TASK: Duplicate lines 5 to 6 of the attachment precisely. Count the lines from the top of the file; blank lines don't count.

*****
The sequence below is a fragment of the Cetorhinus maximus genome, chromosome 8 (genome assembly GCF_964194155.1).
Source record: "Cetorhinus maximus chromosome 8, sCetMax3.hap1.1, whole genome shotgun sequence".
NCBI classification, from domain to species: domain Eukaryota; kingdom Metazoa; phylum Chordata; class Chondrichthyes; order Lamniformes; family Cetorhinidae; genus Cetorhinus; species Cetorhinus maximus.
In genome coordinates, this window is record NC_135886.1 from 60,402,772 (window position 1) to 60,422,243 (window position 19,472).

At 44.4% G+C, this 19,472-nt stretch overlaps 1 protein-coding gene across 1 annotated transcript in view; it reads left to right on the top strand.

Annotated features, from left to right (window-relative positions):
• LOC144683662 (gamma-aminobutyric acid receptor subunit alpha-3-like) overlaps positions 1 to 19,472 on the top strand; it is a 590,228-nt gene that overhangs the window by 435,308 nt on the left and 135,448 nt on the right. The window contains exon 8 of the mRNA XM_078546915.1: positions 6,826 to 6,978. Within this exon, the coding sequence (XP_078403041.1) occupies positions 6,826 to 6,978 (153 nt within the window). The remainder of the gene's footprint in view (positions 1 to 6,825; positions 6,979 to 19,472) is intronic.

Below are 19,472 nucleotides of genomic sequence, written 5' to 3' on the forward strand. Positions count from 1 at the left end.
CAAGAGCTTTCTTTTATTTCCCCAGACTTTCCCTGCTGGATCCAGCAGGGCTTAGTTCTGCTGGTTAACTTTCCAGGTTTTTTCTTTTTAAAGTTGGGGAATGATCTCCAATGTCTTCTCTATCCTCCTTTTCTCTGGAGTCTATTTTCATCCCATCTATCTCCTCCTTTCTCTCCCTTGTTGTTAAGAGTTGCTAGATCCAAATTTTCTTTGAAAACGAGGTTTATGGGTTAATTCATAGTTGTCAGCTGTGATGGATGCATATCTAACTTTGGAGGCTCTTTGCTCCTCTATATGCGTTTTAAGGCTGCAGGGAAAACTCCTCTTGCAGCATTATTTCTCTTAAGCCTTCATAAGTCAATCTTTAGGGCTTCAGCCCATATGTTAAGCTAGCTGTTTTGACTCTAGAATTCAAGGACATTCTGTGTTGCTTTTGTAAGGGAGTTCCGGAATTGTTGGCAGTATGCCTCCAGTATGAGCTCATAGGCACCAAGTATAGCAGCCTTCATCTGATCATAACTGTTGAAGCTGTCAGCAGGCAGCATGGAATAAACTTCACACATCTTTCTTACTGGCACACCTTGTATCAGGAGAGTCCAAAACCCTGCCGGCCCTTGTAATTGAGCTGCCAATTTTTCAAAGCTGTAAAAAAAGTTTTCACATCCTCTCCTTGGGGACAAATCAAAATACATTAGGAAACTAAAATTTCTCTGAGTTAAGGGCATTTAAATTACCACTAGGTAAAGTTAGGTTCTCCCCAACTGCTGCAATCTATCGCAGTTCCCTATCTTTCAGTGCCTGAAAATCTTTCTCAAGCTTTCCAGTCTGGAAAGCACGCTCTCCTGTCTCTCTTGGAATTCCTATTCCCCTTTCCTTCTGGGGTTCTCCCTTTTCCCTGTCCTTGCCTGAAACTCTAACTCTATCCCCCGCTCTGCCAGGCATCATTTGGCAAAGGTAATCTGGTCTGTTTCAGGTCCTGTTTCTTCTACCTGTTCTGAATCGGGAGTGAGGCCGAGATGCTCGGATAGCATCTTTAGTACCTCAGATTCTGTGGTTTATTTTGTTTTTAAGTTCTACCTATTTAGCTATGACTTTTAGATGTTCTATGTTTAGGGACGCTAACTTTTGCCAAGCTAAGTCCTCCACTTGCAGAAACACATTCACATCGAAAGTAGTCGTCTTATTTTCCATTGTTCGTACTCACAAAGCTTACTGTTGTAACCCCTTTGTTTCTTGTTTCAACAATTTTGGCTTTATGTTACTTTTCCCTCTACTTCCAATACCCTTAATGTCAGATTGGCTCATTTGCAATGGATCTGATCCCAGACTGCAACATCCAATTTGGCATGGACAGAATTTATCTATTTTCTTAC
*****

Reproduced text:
At 44.4% G+C, this 19,472-nt stretch overlaps 1 protein-coding gene across 1 annotated transcript in view; it reads left to right on the top strand.

Annotated features, from left to right (window-relative positions):